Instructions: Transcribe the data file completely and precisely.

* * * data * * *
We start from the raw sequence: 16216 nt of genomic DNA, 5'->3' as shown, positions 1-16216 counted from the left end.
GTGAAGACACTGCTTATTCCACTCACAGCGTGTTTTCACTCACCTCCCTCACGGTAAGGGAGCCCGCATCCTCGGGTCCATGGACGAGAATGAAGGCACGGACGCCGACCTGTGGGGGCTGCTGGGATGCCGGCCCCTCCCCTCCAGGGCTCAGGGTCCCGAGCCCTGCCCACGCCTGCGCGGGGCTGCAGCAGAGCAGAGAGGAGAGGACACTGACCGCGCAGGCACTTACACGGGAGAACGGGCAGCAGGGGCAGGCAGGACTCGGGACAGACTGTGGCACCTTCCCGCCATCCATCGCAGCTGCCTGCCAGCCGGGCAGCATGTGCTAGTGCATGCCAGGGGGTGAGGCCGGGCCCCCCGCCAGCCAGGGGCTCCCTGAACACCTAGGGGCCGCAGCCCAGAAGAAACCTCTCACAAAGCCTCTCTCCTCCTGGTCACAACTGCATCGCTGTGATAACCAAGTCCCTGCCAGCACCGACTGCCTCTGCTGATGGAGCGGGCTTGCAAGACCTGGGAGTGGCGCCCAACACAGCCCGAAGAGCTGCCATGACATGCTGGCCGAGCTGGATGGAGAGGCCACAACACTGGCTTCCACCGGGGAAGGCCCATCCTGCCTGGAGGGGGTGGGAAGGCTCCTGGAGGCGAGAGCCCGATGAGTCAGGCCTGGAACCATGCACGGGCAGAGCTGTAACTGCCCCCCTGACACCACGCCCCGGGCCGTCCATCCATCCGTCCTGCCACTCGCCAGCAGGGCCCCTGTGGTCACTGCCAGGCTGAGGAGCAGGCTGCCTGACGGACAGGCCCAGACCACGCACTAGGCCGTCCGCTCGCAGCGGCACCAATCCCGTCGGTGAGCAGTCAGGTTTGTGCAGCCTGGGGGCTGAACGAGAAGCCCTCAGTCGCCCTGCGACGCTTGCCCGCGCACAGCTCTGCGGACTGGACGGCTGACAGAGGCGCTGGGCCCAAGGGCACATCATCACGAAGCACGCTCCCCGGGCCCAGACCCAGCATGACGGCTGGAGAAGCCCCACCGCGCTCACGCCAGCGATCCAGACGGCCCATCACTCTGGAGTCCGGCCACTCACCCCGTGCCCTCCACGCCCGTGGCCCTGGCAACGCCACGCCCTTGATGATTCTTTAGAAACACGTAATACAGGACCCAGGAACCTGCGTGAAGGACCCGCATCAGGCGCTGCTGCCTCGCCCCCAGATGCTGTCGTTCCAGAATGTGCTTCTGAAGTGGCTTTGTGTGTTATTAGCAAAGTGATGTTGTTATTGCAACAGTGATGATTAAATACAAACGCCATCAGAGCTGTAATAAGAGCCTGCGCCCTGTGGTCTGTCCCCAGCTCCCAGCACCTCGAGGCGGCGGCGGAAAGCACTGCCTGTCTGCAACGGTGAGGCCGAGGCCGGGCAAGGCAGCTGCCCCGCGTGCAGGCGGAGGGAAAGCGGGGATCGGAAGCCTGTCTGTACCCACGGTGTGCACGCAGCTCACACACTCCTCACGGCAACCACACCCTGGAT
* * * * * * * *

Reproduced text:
We start from the raw sequence: 16216 nt of genomic DNA, 5'->3' as shown, positions 1-16216 counted from the left end.
GTGAAGACACTGCTTATTCCACTCACAGCGTGTTTTCACTCACCTCCCTCACGGTAAGGGAGCCCGCATCCTCGGGTCCATGGACGAGAATGAAGGCACGGACGCCGACCTGTGGGGGCTGCTGGGATGCCGGCCCCTCCCCTCCAGGGCTCAGGGTCCCGAGCCCTGCCCACGCCTGCGCGGGGCTGCAGCAGAGCAGAGAGGAGAGGACACTGACCGCGCAGGCACTTACACGGGAGAACGGGCAGCAGGGGCAGGCAGGACTCGGGACAGACTGTGGCACCTTCCCGCCATCCATCGCAGCTGCCTGCCAGCCGGGCAGCATGTGCTAGTGCATGCCAGGGGGTGAGGCCGGGCCCCCCGCCAGCCAGGGGCTCCCTGAACACCTAGGGGCCGCAGCCCAGAAGAAACCTCTCACAAAGCCTCTCTCCTCCTGGTCACAACTGCATCGCTGTGATAACCAAGTCCCTGCCAGCACCGACTGCCTCTGCTGATGGAGCGGGCTTGCAAGACCTGGGAGTGGCGCCCAACACAGCCCGAAGAGCTGCCATGACATGCTGGCCGAGCTGGATGGAGAGGCCACAACACTGGCTTCCACCGGGGAAGGCCCATCCTGCCTGGAGGGGGTGGGAAGGCTCCTGGAGGCGAGAGCCCGATGAGTCAGGCCTGGAACCATGCACGGGCAGAGCTGTAACTGCCCCCCTGACACCACGCCCCGGGCCGTCCATCCATCCGTCCTGCCACTCGCCAGCAGGGCCCCTGTGGTCACTGCCAGGCTGAGGAGCAGGCTGCCTGACGGACAGGCCCAGACCACGCACTAGGCCGTCCGCTCGCAGCGGCACCAATCCCGTCGGTGAGCAGTCAGGTTTGTGCAGCCTGGGGGCTGAACGAGAAGCCCTCAGTCGCCCTGCGACGCTTGCCCGCGCACAGCTCTGCGGACTGGACGGCTGACAGAGGCGCTGGGCCCAAGGGCACATCATCACGAAGCACGCTCCCCGGGCCCAGACCCAGCATGACGGCTGGAGAAGCCCCACCGCGCTCACGCCAGCGATCCAGACGGCCCATCACTCTGGAGTCCGGCCACTCACCCCGTGCCCTCCACGCCCGTGGCCCTGGCAACGCCACGCCCTTGATGATTCTTTAGAAACACGTAATACAGGACCCAGGAACCTGCGTGAAGGACCCGCATCAGGCGCTGCTGCCTCGCCCCCAGATGCTGTCGTTCCAGAATGTGCTTCTGAAGTGGCTTTGTGTGTTATTAGCAAAGTGATGTTGTTATTGCAACAGTGATGATTAAATACAAACGCCATCAGAGCTGTAATAAGAGCCTGCGCCCTGTGGTCTGTCCCCAGCTCCCAGCACCTCGAGGCGGCGGCGGAAAGCACTGCCTGTCTGCAACGGTGAGGCCGAGGCCGGGCAAGGCAGCTGCCCCGCGTGCAGGCGGAGGGAAAGCGGGGATCGGAAGCCTGTCTGTACCCACGGTGTGCACGCAGCTCACACACTCCTCACGGCAACCACACCCTGGAT